Genetics of Gallstone Disease


Gallstone disease is one of the most frequent diseases, with up to 20% of adults developing gallstones and >20% of them symptoms. The treatment of symptomatic stones and their complications by endoscopy and surgery causes high costs in health care systems. Linkage studies in families and twins demonstrated that gallstones are, in part, genetically determined. Genome‐wide association studies have identified a panel of more than 30 ‘lithogenic genes’ that confer gallstone susceptibility in humans. The largest population attributable risk is conferred by variant p.D19H of the hepatobiliary and intestinal cholesterol transporter ABCG5/G8. Deficiency of a second hepatobiliary ABC transporter, the phosphatidylcholine translocase ABCB4, causes a peculiar type of gallstone disease and chronic cholangiopathy. Other lithogenic genes affect metabolic and inflammatory pathways along the gut–liver axis. Understanding the pathobiology of gallstones might help to overcome the current invasive treatment of gallstone disease by personalised effective prevention strategies for patients at risk.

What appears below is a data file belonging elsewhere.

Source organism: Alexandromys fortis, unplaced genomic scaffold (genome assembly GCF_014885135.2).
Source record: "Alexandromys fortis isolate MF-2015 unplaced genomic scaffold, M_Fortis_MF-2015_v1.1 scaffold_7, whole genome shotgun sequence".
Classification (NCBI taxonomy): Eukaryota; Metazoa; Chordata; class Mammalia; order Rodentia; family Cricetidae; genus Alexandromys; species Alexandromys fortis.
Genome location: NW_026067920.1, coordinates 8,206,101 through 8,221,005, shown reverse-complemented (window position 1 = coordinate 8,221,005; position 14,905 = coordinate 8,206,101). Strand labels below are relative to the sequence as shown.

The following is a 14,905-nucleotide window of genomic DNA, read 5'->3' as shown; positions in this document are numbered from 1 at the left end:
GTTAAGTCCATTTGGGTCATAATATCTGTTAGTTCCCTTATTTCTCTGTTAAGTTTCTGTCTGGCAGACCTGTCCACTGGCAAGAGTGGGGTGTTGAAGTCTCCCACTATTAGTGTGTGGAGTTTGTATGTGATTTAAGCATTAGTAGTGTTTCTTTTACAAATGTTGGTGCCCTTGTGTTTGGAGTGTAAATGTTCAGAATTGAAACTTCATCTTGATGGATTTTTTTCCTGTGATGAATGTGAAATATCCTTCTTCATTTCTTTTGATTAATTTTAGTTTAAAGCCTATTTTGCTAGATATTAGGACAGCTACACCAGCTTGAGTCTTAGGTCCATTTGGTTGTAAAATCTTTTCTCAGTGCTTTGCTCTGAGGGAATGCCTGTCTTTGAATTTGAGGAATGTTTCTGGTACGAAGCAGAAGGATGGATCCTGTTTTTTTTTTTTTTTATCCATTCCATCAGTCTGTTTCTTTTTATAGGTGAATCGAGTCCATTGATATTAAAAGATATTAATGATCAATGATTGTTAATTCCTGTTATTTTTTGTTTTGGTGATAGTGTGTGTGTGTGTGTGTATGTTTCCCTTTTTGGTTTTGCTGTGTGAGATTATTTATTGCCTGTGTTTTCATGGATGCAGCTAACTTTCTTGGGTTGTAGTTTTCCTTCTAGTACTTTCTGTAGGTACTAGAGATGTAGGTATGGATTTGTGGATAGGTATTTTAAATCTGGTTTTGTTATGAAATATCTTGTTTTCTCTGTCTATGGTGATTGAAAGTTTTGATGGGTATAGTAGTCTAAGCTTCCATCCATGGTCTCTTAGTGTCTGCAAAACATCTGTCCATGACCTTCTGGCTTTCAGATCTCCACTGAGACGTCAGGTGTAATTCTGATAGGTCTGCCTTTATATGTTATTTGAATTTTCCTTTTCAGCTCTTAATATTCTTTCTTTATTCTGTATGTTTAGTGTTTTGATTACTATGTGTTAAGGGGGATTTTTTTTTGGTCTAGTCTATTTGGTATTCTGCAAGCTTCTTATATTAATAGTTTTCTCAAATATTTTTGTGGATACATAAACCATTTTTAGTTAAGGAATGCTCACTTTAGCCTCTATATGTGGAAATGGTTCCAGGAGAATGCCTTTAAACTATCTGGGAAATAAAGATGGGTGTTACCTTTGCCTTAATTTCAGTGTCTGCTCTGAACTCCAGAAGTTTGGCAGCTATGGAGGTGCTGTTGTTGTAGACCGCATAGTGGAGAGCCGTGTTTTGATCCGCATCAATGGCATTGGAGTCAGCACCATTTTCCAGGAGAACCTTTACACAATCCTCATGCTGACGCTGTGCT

Key Concepts

  • Gallstone disease is a complex disease affected by exogenous and genetic risk factors.
  • The hepatobiliary cholesterol transporter ABCG5/G8 represents the major lithogenic gene in humans.
  • ABCB4 deficiency causes low phospholipid‐associated cholelithiasis (LPAC).
  • α1‐Antitrypsin (SERPINA1) and adiponutrin (PNPLA3) mutations do not only cause chronic liver diseases but modify gallstone disease.
  • In the future, polygenic risk scores for gallstone disease might guide prevention and non‐invasive treatment strategies.

Keywords: ABC transporters; cholelithiasis; complex disease; lithogenic gene; population attributable fraction


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Weber, Susanne N., and Lammert, Frank(Dec 2019) Genetics of Gallstone Disease. In: eLS. John Wiley & Sons Ltd, Chichester. [doi: 10.1002/9780470015902.a0028535]